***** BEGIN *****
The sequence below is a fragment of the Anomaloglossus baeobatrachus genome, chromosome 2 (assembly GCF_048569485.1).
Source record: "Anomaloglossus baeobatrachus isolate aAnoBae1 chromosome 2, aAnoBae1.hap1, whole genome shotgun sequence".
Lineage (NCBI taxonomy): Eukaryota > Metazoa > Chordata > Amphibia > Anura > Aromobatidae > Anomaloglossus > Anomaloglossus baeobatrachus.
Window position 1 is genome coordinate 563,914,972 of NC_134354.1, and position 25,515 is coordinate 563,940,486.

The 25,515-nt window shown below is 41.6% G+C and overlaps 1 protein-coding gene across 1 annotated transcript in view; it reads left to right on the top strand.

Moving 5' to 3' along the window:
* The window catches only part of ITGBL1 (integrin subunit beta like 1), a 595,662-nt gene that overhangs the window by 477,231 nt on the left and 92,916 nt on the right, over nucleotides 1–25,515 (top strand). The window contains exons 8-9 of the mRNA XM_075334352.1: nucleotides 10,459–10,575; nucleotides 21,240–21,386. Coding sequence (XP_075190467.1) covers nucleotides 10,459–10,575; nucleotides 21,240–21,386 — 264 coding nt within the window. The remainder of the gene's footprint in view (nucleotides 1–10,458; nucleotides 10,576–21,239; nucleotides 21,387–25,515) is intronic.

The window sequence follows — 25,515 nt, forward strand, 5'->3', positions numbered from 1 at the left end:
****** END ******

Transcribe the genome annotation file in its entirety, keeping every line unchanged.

The sequence below is a fragment of the Anomaloglossus baeobatrachus genome, chromosome 2 (assembly GCF_048569485.1).
Source record: "Anomaloglossus baeobatrachus isolate aAnoBae1 chromosome 2, aAnoBae1.hap1, whole genome shotgun sequence".
Lineage (NCBI taxonomy): Eukaryota > Metazoa > Chordata > Amphibia > Anura > Aromobatidae > Anomaloglossus > Anomaloglossus baeobatrachus.
Window position 1 is genome coordinate 563,914,972 of NC_134354.1, and position 25,515 is coordinate 563,940,486.

The 25,515-nt window shown below is 41.6% G+C and overlaps 1 protein-coding gene across 1 annotated transcript in view; it reads left to right on the top strand.

Moving 5' to 3' along the window:
* The window catches only part of ITGBL1 (integrin subunit beta like 1), a 595,662-nt gene that overhangs the window by 477,231 nt on the left and 92,916 nt on the right, over nucleotides 1–25,515 (top strand). The window contains exons 8-9 of the mRNA XM_075334352.1: nucleotides 10,459–10,575; nucleotides 21,240–21,386. Coding sequence (XP_075190467.1) covers nucleotides 10,459–10,575; nucleotides 21,240–21,386 — 264 coding nt within the window. The remainder of the gene's footprint in view (nucleotides 1–10,458; nucleotides 10,576–21,239; nucleotides 21,387–25,515) is intronic.

The window sequence follows — 25,515 nt, forward strand, 5'->3', positions numbered from 1 at the left end: